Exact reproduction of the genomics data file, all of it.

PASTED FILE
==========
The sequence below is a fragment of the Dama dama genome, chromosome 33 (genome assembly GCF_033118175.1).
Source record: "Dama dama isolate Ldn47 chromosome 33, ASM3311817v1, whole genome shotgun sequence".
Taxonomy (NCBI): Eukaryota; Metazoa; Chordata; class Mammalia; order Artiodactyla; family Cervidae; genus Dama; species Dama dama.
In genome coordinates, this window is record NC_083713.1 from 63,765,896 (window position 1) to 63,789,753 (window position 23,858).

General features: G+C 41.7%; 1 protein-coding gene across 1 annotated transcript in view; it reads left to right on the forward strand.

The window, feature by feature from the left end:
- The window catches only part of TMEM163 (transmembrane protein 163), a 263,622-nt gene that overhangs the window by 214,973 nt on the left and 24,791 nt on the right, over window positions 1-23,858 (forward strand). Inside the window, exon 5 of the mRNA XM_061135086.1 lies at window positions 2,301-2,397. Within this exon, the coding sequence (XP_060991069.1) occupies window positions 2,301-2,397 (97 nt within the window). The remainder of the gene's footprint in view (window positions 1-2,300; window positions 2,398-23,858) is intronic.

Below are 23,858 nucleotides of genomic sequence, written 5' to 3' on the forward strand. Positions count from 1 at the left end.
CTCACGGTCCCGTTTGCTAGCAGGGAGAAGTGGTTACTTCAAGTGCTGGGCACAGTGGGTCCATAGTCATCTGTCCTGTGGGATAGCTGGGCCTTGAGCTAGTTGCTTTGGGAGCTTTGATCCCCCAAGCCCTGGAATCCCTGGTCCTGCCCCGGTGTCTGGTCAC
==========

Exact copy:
The sequence below is a fragment of the Dama dama genome, chromosome 33 (genome assembly GCF_033118175.1).
Source record: "Dama dama isolate Ldn47 chromosome 33, ASM3311817v1, whole genome shotgun sequence".
Taxonomy (NCBI): Eukaryota; Metazoa; Chordata; class Mammalia; order Artiodactyla; family Cervidae; genus Dama; species Dama dama.
In genome coordinates, this window is record NC_083713.1 from 63,765,896 (window position 1) to 63,789,753 (window position 23,858).

General features: G+C 41.7%; 1 protein-coding gene across 1 annotated transcript in view; it reads left to right on the forward strand.

The window, feature by feature from the left end:
- The window catches only part of TMEM163 (transmembrane protein 163), a 263,622-nt gene that overhangs the window by 214,973 nt on the left and 24,791 nt on the right, over window positions 1-23,858 (forward strand). Inside the window, exon 5 of the mRNA XM_061135086.1 lies at window positions 2,301-2,397. Within this exon, the coding sequence (XP_060991069.1) occupies window positions 2,301-2,397 (97 nt within the window). The remainder of the gene's footprint in view (window positions 1-2,300; window positions 2,398-23,858) is intronic.

Below are 23,858 nucleotides of genomic sequence, written 5' to 3' on the forward strand. Positions count from 1 at the left end.
CTCACGGTCCCGTTTGCTAGCAGGGAGAAGTGGTTACTTCAAGTGCTGGGCACAGTGGGTCCATAGTCATCTGTCCTGTGGGATAGCTGGGCCTTGAGCTAGTTGCTTTGGGAGCTTTGATCCCCCAAGCCCTGGAATCCCTGGTCCTGCCCCGGTGTCTGGTCAC